From 1936 Mildred had her own column in the Los Angeles Times. It was entitled "Food Facts," had her picture at the top, and was so widely read that she was later referred to as "The Betty Crocker of the L.A. Times." She was also a lecturer, author, and dietary consultant. In all of her work, she taught the public about soyfoods.
Mildred Lager was one of the first people in the Los Angeles area to make the distinction between natural foods and "health foods." In 1935 she wrote:
We carry only natural foods minus the highly advertised "Health Food Products." All natural foods are health foods, but not visa versa . . . Don't become vitamin faddy. If you use all kinds of natural foods, vitamins will take care of themselves.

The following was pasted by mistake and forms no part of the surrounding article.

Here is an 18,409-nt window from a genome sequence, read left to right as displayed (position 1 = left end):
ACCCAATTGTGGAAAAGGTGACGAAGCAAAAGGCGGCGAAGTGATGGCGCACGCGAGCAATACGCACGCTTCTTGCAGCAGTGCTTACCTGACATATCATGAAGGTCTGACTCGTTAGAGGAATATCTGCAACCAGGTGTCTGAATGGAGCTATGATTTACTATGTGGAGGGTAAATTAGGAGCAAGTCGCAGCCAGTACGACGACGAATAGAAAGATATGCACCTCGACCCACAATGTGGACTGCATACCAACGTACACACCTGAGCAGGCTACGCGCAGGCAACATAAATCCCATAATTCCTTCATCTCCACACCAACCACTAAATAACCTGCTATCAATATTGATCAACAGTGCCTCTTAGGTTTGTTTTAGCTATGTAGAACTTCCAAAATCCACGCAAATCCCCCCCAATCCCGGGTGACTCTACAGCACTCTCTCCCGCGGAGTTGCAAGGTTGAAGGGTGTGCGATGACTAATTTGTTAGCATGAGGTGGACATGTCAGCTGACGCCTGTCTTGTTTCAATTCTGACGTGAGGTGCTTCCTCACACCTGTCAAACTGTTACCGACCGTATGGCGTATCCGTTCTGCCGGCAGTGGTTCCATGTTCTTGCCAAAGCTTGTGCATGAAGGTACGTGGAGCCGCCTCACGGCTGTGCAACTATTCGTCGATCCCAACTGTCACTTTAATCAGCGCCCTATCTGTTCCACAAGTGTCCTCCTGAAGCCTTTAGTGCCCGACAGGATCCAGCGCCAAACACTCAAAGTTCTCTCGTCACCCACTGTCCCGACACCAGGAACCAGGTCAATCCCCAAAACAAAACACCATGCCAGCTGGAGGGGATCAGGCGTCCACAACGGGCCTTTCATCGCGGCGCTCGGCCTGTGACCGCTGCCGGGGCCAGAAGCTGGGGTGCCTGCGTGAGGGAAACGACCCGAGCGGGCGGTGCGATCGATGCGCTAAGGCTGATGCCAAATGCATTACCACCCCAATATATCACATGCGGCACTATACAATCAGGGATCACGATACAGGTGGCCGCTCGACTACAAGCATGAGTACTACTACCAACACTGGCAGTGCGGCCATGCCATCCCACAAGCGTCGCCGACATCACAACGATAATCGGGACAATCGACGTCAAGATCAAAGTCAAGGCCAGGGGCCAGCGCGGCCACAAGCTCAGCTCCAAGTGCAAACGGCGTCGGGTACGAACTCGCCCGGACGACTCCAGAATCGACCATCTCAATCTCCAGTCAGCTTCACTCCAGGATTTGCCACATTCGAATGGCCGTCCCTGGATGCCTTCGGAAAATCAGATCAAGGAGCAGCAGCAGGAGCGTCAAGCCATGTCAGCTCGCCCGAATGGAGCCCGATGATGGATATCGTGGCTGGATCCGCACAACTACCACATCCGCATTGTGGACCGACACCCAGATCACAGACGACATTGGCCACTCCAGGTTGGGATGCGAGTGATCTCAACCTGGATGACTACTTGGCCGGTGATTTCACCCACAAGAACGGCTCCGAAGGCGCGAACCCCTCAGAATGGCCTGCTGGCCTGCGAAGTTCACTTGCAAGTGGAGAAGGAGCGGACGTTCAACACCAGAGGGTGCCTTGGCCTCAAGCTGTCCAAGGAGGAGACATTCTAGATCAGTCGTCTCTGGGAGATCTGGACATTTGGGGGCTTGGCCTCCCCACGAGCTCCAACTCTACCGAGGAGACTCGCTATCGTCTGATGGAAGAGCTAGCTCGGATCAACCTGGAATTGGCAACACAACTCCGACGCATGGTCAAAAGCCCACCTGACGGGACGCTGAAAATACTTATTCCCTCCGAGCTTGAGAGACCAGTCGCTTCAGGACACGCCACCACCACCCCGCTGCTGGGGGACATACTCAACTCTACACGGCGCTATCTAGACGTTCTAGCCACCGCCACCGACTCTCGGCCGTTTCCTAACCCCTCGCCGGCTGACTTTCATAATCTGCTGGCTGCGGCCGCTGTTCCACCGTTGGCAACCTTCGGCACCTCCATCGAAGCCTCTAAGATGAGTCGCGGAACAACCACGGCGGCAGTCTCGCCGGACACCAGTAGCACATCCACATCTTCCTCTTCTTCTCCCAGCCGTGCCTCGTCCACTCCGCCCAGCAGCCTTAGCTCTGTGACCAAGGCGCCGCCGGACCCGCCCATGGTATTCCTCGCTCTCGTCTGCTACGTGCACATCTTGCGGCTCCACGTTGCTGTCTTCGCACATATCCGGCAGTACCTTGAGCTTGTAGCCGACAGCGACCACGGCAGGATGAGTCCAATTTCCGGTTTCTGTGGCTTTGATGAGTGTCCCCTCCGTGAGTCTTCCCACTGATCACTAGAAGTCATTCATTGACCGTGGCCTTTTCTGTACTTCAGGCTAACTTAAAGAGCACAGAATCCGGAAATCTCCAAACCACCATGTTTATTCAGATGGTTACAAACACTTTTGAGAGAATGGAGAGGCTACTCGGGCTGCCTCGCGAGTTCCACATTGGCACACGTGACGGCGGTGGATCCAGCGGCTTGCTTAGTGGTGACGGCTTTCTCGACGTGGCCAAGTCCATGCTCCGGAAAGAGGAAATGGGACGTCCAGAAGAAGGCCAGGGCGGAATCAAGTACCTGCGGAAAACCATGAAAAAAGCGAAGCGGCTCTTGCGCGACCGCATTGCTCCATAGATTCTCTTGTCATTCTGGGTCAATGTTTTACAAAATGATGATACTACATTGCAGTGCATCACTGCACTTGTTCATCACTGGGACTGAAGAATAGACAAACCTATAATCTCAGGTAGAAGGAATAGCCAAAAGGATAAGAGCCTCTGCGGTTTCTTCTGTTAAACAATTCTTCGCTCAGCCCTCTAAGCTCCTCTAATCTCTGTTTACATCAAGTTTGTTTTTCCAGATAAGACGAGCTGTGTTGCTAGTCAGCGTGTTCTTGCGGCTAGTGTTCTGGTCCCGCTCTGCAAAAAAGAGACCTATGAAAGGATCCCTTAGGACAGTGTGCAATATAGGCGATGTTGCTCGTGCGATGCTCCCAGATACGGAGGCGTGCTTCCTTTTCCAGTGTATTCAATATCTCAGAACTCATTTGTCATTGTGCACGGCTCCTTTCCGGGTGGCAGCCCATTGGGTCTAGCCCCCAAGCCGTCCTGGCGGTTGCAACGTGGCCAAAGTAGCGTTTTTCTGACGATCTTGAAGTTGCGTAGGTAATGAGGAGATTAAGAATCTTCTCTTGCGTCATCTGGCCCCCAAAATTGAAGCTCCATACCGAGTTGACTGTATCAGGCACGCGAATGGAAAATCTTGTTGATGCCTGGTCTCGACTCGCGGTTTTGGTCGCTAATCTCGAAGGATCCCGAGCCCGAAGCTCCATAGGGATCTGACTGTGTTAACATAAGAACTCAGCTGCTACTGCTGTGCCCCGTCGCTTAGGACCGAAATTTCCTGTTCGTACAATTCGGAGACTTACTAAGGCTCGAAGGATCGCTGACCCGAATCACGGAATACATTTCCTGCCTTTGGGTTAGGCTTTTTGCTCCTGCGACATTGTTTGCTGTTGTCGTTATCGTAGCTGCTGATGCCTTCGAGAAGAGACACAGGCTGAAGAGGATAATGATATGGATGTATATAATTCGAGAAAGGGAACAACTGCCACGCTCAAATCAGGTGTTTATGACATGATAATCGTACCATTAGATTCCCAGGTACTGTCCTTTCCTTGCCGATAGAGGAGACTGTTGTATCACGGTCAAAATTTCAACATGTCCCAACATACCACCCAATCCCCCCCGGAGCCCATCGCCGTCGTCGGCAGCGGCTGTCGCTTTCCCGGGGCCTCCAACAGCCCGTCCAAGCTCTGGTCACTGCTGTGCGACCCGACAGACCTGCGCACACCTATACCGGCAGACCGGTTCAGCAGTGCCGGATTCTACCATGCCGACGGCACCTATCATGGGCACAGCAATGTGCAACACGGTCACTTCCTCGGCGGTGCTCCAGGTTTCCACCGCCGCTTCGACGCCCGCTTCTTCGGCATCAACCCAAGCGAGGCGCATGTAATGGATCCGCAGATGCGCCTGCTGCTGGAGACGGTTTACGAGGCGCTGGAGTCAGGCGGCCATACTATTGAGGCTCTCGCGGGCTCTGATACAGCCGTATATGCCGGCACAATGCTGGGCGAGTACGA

Only carefully selected foods were carried in her store. She taught people why to use whole foods (whole-wheat flour, brown rice, etc.) and why not to use white sugar. She was not, however, a vegetarian and she did use and encourage the use of meat. Of course, she encouraged the use of soyfoods even more. She was a Unitarian by faith and not a Seventh-day Adventist, as some have thought.
Two Early Catalogs. In March 1936 Mildred published The House of Better Living Catalog, an 8-1/2 by 11-inch 14-page listing of the products carried in her store, which was billed on the cover as "the most unusual store in Southern California." It is remarkable to see at this early date that 27 American-style soyfoods were being marketed in Los Angeles:
In early 1938 an enlarged version of the Catalog appeared containing some 26 new soyfoods and a total of 42 in all. The new products were: